We then attempted to define the region on Fbw7α necessary for dimerization. A panel of N-terminal truncation mutants was constructed and tested for interaction with full-length Fbw7α as above. This analysis revealed that a region common to all three Fbw7 isoforms (but lacking the isoform-specific N-terminus) was required to bind to full-length Fbw7 (Fig. 1B). However, the M73 truncation mutant (starting at methionine 73 of the common region) was incapable of binding to Fbw7α, suggesting that residues upstream of M73 are essential for dimerization. Substrate interaction is not required for Fbw7 dimerization, since a cancer-associated Fbw7 point mutant that no longer recognizes CPDs, still bound to wild-type Fbw7α (Fig. 1B, last lane).
In order to more precisely define the dimerization domain, we generated several additional truncation mutants beginning just upstream of M73 and tested them in co-immunoprecipitation assays as above. This demonstrated that the M67 mutant (beginning at amino acid 67 of the common region) was still capable of binding to Fbw7α, suggesting that dimerization occurs via a domain immediately downstream of amino acid 67 (Fig. 1C). We next generated a panel of C-terminal truncation mutants to determine the extent of the dimerization domain. As expected from the data shown above truncating Fbw7α at amino acid 70 of the common region eliminated dimerization with full-length Fbw7α (Fig. 2A). Termination at amino acid 80 also failed to enable dimerization. However, terminating Fbw7α at amino acid 90 restored stable binding to full-length Fbw7α by about 50%, and was completely restored at amino acid 100 of the common region. Based on the analyses of the truncation mutants we then generated two adjacent deletion mutants in full-length Fbw7α just downstream of amino acid 67 (Δ69–72 and Δ74–78) and tested them for dimerization defects. Figure 2B clearly demonstrates that both mutants are severely impaired with regards to dimerization. The dimerization of an additional deletion mutant lacking amino acids 82 to 87 was also largely compromised (not shown). We conclude that Fbw7 dimerizes via an extended domain between amino acids 67 and at least 90 of the common region (see model, Fig. 2C).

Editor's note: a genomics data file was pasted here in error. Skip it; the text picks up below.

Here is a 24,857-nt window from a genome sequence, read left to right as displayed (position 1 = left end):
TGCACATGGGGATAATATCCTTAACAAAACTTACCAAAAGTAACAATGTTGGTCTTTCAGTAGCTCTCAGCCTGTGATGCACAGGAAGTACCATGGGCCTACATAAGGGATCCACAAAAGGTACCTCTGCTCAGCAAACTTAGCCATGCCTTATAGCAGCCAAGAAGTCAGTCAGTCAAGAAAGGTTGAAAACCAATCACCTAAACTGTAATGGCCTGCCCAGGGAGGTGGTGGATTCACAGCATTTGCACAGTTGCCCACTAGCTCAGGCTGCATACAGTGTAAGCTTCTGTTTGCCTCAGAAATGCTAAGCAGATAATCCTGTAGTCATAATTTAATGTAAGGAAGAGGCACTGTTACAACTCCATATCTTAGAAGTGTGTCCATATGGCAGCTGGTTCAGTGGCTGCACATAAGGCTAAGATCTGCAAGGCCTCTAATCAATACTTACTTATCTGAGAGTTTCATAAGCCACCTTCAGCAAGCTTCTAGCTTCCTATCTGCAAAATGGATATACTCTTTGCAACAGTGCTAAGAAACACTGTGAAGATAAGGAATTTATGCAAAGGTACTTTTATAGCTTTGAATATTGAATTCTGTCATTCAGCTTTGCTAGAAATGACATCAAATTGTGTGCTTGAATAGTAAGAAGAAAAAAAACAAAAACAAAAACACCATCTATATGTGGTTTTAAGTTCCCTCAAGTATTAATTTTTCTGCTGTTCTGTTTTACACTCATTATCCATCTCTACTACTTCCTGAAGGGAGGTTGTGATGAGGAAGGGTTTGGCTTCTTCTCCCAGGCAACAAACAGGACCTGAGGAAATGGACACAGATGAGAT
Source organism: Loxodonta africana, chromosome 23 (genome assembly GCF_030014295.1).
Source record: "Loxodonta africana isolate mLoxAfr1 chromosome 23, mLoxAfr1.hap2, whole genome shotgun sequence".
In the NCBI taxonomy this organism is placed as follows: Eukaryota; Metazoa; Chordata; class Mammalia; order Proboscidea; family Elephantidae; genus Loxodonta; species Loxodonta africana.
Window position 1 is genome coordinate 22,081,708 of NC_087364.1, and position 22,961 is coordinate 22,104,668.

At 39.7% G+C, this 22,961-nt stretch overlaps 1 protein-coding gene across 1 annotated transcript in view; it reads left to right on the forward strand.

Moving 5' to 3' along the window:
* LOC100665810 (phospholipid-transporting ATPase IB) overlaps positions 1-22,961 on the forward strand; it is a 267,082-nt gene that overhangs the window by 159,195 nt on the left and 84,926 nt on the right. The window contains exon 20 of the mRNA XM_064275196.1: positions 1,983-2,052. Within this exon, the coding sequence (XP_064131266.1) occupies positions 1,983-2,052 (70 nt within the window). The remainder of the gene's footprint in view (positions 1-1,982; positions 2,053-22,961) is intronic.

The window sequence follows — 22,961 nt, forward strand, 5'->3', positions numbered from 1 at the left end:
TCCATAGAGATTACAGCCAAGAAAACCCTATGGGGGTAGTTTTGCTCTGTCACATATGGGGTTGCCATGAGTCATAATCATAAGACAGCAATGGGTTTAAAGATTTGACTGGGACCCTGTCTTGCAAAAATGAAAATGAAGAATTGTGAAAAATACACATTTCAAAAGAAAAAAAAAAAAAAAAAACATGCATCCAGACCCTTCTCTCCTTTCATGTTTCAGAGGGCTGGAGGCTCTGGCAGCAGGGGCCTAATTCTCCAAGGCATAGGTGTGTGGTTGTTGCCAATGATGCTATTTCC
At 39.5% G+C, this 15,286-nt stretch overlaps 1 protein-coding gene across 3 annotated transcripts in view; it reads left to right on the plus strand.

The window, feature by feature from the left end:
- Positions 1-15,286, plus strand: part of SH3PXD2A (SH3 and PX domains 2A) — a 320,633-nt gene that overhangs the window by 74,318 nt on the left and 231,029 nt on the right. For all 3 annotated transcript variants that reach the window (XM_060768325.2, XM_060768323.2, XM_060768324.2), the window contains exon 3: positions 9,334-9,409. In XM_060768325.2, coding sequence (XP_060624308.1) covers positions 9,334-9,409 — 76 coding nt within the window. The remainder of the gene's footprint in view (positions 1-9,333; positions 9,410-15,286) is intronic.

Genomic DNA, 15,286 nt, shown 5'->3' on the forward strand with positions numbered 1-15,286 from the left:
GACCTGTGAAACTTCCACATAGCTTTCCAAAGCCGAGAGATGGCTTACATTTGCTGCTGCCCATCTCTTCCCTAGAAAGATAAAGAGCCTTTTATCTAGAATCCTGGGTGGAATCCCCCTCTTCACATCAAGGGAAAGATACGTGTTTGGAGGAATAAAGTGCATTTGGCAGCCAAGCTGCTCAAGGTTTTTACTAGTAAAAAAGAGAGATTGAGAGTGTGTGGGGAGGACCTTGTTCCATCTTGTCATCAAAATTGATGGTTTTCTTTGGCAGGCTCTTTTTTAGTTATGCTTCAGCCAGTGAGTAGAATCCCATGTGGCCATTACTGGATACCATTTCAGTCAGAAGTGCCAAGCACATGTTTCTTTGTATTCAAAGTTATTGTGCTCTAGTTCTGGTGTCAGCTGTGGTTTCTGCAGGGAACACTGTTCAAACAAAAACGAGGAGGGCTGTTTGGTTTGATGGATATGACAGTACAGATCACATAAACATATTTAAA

Because we mapped the dimerization domain to the common region of Fbw7, we asked whether Fbw7β and Fbw7γ also homodimerize, and whether the different isoforms heterodimerize. Myc- and Flag-tagged versions of all three Fbw7 isoforms were analyzed for their interactions by co-immunoprecipitation. As expected both the Fbw7β and Fbw7γ isoforms could homodimerize (Fig. 3A). Interestingly, there was a clear preference for homo- over heterodimerization, most likely reflecting the differing sub-cellular localization of each isoform. Furthermore, some isoforms were able to form heterodimers, at least when overexpressed in 293A cells. Since vast overexpression can lead to leaking of the Fbw7 isoforms into different subcellular compartments, we repeated this experiment using 5-fold lower amounts of plasmid DNA. This demonstrated a more pronounced tendency for homo- over heterodimerization, in particular for cytoplasmic Fbw7β (Fig. 3B). However, nuclear Fbw7α and nucleolar Fbw7γ were still able to interact efficiently under these conditions.
Fbw7 dimerization in cells
In order to determine whether heterodimerization may be a post-lysis artifact or actually occurs in cells, we analyzed these interactions by immunofluorescence of fixed cells. U2OS cells were grown on coverslips and transfected with each individual Flag-tagged Fbw7 isoform either alone or together with Myc-tagged Fbw7 isoforms in every heterodimeric combination. The localization of Flag-tagged Fbw7 was then assayed by immunofluorescence. As shown in figure 3C, co-expression of the nucleoplasmic Fbw7α protein caused the normally nucleolar Fbw7γ protein to become mislocalized to the nucleoplasm suggesting that they interact in cells, and this was dependent on an intact dimerization domain of Fbw7α. In contrast, co-expression of cytoplasmic Fbw7β did not relocalize Fbw7γ. Consistent with the preference for homodimerization observed in figures 3A and 3B, Fbw7α and Fbw7β were largely unaffected by co-expressing any other isoform (not shown).